4. Come up With Alternative Relaxing Activities. Often we engage in emotional eating to relax and comfort ourselves. To stop emotional eating you need to make a list of other relaxing activities you can do. Some common ones are going for a long walk, going for a bike ride, taking a nice warm shower, taking a nap, calling a friend and sharing details about your day, listening to your favorite music, or watching your favorite movie. Keep this list in a visible spot, preferably on your fridge. This way when you are about to reach for comfort foods, you are reminded of your alternative relaxing activities.

5. Forgive Yourself. To stop emotional eating you will need to forgive yourself. You will need to go easy on yourself. It probably took you years to build unhealthy emotional eating habits. As a result aim for slow gradual progress rather than perfection. There will be times where you consume food for comfort, accept that and forgive yourself when you do it. At the same time, work on becoming more aware of your emotional eating. Also work on eliminating the events that trigger emotional eating in your life. You will gradually see progress and be able to finally lose that extra weight.

Andrew Bolis writes on the subject of binge eating at How To Stop Eating You can subscribe to his Free tips newsletter on how to end your emotional eating.

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38 Responses to Is Stress Keeping You Fat? 5 Tips to End Your Emotional Eating

  1. Anne August 19, 2008 at 5:30 am #

    This article made me smile, it made my spirit alive and makes my whole day complete. A very good and relaxing one.

  2. Shelley August 20, 2008 at 9:20 pm #

    Emotional eating is SUCH a big deal for so many people (including me!!) Another thing I have found is that I do not allow myself to eat anywhere but at the diningroom table. This forces me to THINK instead of mindlessly munching!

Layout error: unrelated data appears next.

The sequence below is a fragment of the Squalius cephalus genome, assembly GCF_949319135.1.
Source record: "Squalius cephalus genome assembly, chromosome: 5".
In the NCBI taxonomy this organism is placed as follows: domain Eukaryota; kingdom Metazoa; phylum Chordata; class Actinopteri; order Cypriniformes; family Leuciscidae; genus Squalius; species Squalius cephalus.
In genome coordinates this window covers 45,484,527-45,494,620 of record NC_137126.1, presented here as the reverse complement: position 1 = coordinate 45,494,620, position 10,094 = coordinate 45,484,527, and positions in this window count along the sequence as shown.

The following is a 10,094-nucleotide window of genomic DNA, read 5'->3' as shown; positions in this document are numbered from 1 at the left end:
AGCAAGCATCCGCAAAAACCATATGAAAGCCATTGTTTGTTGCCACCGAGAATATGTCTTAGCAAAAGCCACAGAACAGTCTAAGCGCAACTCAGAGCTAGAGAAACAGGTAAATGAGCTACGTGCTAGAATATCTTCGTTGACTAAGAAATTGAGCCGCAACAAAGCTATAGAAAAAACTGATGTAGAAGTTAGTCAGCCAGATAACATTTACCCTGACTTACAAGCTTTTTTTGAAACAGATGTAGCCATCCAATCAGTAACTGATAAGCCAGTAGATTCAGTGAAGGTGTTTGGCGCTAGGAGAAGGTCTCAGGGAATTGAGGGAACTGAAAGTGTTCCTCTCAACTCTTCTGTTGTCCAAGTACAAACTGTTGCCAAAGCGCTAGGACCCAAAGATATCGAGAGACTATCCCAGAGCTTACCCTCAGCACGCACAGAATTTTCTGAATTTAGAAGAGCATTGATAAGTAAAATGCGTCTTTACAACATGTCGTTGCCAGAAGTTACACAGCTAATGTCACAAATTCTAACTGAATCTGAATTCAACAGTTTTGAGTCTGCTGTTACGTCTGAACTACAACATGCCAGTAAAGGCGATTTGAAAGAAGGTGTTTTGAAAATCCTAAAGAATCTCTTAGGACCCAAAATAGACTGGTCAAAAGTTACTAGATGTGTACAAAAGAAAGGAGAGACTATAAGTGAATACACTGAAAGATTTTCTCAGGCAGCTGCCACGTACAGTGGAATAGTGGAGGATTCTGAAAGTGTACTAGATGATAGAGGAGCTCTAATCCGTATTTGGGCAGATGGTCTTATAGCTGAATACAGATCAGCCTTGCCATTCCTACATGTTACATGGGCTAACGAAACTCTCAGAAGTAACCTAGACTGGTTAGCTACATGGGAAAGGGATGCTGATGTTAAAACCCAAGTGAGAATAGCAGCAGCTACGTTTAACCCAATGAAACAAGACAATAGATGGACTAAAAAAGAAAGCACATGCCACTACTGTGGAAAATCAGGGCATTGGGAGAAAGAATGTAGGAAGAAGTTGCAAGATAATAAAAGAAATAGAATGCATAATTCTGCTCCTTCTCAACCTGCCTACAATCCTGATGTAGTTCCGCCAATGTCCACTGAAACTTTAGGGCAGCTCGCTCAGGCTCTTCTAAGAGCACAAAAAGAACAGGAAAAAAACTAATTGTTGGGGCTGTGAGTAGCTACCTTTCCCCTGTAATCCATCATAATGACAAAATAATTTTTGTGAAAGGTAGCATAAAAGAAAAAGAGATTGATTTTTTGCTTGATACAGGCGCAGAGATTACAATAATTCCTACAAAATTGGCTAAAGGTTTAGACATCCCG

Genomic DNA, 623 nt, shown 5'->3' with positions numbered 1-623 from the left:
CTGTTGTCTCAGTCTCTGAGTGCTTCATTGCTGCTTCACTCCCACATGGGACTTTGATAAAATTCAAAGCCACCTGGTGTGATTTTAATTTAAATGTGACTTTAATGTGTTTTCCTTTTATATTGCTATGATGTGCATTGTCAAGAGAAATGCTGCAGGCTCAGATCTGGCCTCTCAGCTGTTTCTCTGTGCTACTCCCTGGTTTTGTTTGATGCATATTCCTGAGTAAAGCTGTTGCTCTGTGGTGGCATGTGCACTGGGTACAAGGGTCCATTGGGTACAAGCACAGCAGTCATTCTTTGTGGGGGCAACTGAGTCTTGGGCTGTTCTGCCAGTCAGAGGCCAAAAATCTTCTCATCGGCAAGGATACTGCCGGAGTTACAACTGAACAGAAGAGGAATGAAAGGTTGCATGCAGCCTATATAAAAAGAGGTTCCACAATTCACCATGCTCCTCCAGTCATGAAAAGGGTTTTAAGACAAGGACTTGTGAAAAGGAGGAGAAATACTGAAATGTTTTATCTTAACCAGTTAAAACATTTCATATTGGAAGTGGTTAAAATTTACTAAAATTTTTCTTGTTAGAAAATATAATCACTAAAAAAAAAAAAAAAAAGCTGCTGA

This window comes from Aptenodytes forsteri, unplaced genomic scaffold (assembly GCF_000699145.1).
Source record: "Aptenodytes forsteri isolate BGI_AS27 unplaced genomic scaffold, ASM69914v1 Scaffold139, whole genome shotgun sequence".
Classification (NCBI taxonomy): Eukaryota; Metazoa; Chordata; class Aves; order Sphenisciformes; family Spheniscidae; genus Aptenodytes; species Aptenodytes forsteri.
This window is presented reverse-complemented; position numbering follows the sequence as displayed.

I think I am going to enjoy your blog. I plan to visit frequently!


  3. wilson August 21, 2008 at 2:47 pm #

    I totally agree with what you’ve mentioned above…

    Believe it or not, some of the people that having the depression/bipolar disorder will stuff themselves with lots of foods, as they thought that this will calm down their nerves…

  4. Melvin August 24, 2008 at 6:26 pm #

    Oh, how I wish I was like that.. Me, when Im emotional I tend to skip eating and loses a lot of weight.. Nice article though

  5. Mike August 24, 2008 at 7:48 pm #

    It’s very true if you keep a journal that it will help stop you from eating. I’m not saying this because I ‘think’ it’s a good idea. I’m saying this because I’ve done it, and got good results.

  6. Meg August 28, 2008 at 4:41 am #

    hello there..I know lot of us have eating disorders .Since i was little I had to struggle with some few extra pounds and I can now affirm that a realize that I`m eating more when I am bored and have nothing else to do ..That is why i guess the best thing you can do is starting an activity that would get your mind off from eating.You should also try not to think of food too much because this will also make you wanna eat.The battle with extra pounds is a hard one..and i guess it`s ended and you have become victorious in the moment you stop seeing it as a battle.You should try think of a diet as a way of life , a healthy life.